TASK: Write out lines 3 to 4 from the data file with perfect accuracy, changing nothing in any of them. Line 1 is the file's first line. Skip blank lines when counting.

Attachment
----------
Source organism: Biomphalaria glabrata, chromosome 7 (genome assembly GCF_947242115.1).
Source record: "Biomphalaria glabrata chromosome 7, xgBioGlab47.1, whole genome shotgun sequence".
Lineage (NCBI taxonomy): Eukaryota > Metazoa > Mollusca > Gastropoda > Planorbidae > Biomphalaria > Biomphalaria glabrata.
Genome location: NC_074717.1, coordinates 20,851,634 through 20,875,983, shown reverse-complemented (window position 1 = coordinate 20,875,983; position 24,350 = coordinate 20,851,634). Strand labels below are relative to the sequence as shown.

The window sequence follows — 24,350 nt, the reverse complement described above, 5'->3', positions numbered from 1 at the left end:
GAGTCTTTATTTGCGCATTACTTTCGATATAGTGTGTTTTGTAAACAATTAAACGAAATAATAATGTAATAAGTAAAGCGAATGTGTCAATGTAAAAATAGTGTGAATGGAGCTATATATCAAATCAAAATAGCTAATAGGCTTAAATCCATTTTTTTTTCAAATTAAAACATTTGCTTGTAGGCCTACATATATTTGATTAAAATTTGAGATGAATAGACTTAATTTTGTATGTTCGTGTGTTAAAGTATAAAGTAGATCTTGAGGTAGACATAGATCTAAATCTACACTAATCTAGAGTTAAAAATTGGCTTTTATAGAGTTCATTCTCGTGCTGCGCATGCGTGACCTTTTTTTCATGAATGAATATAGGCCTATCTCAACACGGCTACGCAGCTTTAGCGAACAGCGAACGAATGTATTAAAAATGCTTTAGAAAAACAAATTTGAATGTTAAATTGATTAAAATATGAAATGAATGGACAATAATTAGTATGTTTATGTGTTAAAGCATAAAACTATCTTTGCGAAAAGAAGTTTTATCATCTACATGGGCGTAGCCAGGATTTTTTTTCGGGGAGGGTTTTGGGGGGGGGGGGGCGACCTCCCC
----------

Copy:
Lineage (NCBI taxonomy): Eukaryota > Metazoa > Mollusca > Gastropoda > Planorbidae > Biomphalaria > Biomphalaria glabrata.
Genome location: NC_074717.1, coordinates 20,851,634 through 20,875,983, shown reverse-complemented (window position 1 = coordinate 20,875,983; position 24,350 = coordinate 20,851,634). Strand labels below are relative to the sequence as shown.